All Saints Icon | The Great Cloud of Witnesses

After Pentecost, remembering the descent of the Holy Spirit, the Church celebrates the Sunday of All Saints. This is fitting, as the Saints are the result of the Holy Spirit being given to the Apostles, the fruits of that “grain of wheat, which fell into the earth and died” (John 12:24).

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The Holy Spirit as a dove in iconography

Fresco of the Throne of Preparation (Bucovina)

A previous post on the Throne of Preparation showed the widespread (in time and location) practice of depicting the Holy Spirit as a dove. The Holy Spirit did descend “as a dove” at the Baptism of Christ, and so naturally we can see a dove representing the Holy Spirit in icons of this event. Yet there is some opposition to the widespread practice of using the dove to symbolize the Holy Spirit in other images, such as on the Throne of Preparation and icons of Pentecost (e.g.: here).

It is true that icons properly deal with what has been divinely revealed, rather than human imagining of divine things in terms of symbols and signs. However, the use of the dove as an easily recognizable symbol of the Holy Spirit’s presence persists in Orthodox iconography, and is based on numerous sources outside of the baptism of Christ.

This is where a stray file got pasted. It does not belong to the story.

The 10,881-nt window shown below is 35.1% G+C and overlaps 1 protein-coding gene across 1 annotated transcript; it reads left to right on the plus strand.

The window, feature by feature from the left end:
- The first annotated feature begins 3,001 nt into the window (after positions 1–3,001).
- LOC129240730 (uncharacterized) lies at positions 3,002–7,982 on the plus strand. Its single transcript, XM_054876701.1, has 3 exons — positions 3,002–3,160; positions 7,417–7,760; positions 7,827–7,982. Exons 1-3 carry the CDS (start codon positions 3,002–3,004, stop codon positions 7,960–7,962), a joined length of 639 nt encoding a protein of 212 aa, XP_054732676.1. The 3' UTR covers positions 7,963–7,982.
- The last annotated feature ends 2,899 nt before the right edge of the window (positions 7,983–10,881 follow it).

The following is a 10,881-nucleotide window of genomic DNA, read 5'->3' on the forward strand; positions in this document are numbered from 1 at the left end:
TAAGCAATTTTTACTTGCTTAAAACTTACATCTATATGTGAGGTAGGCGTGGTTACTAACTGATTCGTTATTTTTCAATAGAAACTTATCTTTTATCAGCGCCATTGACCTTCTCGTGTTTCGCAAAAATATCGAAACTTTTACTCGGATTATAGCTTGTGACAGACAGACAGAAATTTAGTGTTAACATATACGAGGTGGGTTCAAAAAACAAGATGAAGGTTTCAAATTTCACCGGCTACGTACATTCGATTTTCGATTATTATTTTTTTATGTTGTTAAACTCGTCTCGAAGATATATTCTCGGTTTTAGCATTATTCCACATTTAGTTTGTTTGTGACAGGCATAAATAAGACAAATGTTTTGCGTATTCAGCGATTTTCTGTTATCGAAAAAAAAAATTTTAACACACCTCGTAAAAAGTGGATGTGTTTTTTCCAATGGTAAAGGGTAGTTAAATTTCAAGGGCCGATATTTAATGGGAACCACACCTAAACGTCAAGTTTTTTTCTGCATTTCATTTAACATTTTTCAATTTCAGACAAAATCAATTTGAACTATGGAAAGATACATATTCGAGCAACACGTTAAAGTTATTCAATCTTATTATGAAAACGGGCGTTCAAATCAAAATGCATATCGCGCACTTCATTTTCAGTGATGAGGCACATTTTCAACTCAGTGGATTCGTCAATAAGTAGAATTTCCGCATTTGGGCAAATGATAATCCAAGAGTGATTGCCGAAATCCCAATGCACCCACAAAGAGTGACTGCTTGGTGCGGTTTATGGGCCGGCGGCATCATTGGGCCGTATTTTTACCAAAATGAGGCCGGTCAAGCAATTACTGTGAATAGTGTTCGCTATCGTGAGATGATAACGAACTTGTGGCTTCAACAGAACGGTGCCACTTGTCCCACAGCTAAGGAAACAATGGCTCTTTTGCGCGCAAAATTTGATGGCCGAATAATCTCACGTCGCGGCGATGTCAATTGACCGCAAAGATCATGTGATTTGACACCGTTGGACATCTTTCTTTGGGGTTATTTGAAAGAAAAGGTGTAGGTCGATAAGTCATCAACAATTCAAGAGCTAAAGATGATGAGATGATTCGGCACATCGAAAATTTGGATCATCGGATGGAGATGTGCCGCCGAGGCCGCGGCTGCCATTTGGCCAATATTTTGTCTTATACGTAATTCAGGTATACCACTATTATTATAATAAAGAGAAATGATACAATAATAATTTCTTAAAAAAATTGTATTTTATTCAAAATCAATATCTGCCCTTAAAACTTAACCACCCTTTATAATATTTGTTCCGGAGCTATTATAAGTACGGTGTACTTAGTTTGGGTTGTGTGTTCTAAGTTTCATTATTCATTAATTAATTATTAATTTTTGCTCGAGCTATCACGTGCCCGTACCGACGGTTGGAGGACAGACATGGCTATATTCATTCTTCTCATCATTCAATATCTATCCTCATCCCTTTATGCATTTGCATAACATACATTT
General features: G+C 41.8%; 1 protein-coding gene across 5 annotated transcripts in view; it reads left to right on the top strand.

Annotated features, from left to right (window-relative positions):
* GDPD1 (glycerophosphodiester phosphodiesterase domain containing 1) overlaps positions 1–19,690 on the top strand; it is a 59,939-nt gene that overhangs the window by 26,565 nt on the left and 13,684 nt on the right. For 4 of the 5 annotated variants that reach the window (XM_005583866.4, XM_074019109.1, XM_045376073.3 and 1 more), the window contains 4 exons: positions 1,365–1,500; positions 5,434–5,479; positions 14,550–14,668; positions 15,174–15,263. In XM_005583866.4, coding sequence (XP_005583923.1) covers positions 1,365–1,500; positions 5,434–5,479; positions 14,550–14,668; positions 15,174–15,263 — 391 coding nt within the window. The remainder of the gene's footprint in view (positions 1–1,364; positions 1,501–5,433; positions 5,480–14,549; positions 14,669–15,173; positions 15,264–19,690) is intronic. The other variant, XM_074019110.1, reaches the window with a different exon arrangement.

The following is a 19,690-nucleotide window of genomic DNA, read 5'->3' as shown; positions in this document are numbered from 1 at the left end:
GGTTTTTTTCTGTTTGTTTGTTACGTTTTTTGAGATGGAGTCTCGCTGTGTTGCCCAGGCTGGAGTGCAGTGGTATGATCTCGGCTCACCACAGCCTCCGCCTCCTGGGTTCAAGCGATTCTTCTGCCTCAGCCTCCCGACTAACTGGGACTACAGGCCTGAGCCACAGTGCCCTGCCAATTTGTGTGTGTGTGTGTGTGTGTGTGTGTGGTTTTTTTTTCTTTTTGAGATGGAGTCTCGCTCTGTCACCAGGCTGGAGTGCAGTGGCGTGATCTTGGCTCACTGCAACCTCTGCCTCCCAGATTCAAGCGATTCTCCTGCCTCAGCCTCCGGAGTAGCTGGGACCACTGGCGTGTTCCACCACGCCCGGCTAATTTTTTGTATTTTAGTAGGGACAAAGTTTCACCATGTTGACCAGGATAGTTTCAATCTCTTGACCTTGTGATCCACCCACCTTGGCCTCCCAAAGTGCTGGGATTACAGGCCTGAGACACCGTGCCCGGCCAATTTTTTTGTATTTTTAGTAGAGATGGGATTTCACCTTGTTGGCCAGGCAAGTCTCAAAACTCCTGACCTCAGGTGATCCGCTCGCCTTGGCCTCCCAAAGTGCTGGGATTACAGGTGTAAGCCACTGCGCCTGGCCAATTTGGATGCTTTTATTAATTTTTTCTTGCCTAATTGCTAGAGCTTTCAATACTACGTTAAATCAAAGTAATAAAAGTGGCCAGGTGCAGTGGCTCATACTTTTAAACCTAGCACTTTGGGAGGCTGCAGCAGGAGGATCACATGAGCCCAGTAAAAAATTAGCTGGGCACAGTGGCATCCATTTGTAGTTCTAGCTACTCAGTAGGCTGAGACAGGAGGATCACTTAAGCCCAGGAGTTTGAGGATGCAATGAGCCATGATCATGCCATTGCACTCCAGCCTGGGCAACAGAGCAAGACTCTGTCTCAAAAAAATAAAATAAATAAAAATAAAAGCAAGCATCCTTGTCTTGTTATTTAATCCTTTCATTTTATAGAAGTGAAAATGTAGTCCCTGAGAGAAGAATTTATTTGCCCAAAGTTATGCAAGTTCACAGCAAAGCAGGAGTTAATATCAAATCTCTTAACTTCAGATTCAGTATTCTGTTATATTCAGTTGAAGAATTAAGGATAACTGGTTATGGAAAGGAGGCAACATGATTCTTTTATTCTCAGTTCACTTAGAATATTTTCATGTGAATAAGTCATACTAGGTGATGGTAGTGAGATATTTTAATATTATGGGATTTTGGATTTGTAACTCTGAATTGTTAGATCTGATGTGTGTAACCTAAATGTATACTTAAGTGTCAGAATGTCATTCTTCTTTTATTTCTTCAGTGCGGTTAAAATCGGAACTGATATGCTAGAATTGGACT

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Hetoimasia | The Throne of Preparation

Throne of Preparation, 14th Century, Decani Monastery, Serbia

Throne of Preparation, part of a Fresco of the Last Judgment (1300’s, Serbia)

The Hetoimasia (Gr. ἑτοιμασία, “preparation”), or Throne of Preparation, is one of the most widespread images in iconography, particularly in Orthodox Christianity. It very rarely dominates any composition it is part of, so the image and its significance can be overlooked. In this article, the image and its history is explored through three interpretations of what the Throne represents.
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Why do the Saints never smile in icons?

Saint Silouan the Athonite

There are over 400 occurrences of the word “joy” in the Bible, most of them referring to what awaits those who become close to God. So why do icons – portraits of people who have been received by Christ into Heaven – show the Saints looking sombre?
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An icon for Whitsun | Pentecost Mosaic of San Marco

Pentecost mosaic in church dome, 12th century

The image above is of the interior of a dome at the 9th-century St Mark’s Basilica in Venice. The mosaic of gold, bronze and other precious materials dates from the 12th century and depicts the descent of the Holy Spirit upon the Apostles at Pentecost.

The mosaic shows what can be achieved by using the architecture of the church building to depict Orthodox iconography without losing any of the teaching contained in the more traditional depictions.
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The Epitaphios | Burial of Christ Icon

Epitaphios, from the Stavronikita Monastery, Mt Athos (16th Century)

Epitaphios, from the Stavronikita Monastery, Mt Athos (16th Century)